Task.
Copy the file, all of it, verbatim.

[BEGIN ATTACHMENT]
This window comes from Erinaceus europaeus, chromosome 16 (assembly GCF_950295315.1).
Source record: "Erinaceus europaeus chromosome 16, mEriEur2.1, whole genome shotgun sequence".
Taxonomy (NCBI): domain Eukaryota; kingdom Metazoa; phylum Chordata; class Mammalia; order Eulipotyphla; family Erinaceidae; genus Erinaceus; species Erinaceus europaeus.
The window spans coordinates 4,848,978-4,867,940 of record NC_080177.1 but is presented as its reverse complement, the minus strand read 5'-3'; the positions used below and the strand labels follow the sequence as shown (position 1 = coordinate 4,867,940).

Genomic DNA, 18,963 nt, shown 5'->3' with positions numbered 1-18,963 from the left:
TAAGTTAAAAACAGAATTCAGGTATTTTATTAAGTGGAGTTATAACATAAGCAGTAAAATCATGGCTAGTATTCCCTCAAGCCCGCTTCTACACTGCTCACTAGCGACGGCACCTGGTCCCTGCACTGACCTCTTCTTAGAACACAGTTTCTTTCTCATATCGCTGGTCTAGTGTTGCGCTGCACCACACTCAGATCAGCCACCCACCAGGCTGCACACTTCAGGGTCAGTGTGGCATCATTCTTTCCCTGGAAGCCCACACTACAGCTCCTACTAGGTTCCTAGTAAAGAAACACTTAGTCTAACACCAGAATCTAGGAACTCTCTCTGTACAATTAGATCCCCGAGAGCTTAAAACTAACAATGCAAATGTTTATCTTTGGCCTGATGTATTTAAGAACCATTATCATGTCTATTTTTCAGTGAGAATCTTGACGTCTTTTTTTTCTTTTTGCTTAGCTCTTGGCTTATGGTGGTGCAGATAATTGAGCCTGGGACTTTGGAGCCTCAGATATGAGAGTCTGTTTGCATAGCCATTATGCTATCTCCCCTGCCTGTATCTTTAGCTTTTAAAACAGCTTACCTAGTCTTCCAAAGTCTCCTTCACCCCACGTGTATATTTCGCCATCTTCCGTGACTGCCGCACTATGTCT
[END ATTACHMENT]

This window comes from Erinaceus europaeus, chromosome 16 (assembly GCF_950295315.1).
Source record: "Erinaceus europaeus chromosome 16, mEriEur2.1, whole genome shotgun sequence".
Taxonomy (NCBI): domain Eukaryota; kingdom Metazoa; phylum Chordata; class Mammalia; order Eulipotyphla; family Erinaceidae; genus Erinaceus; species Erinaceus europaeus.
The window spans coordinates 4,848,978-4,867,940 of record NC_080177.1 but is presented as its reverse complement, the minus strand read 5'-3'; the positions used below and the strand labels follow the sequence as shown (position 1 = coordinate 4,867,940).

Genomic DNA, 18,963 nt, shown 5'->3' with positions numbered 1-18,963 from the left:
TAAGTTAAAAACAGAATTCAGGTATTTTATTAAGTGGAGTTATAACATAAGCAGTAAAATCATGGCTAGTATTCCCTCAAGCCCGCTTCTACACTGCTCACTAGCGACGGCACCTGGTCCCTGCACTGACCTCTTCTTAGAACACAGTTTCTTTCTCATATCGCTGGTCTAGTGTTGCGCTGCACCACACTCAGATCAGCCACCCACCAGGCTGCACACTTCAGGGTCAGTGTGGCATCATTCTTTCCCTGGAAGCCCACACTACAGCTCCTACTAGGTTCCTAGTAAAGAAACACTTAGTCTAACACCAGAATCTAGGAACTCTCTCTGTACAATTAGATCCCCGAGAGCTTAAAACTAACAATGCAAATGTTTATCTTTGGCCTGATGTATTTAAGAACCATTATCATGTCTATTTTTCAGTGAGAATCTTGACGTCTTTTTTTTCTTTTTGCTTAGCTCTTGGCTTATGGTGGTGCAGATAATTGAGCCTGGGACTTTGGAGCCTCAGATATGAGAGTCTGTTTGCATAGCCATTATGCTATCTCCCCTGCCTGTATCTTTAGCTTTTAAAACAGCTTACCTAGTCTTCCAAAGTCTCCTTCACCCCACGTGTATATTTCGCCATCTTCCGTGACTGCCGCACTATGTCT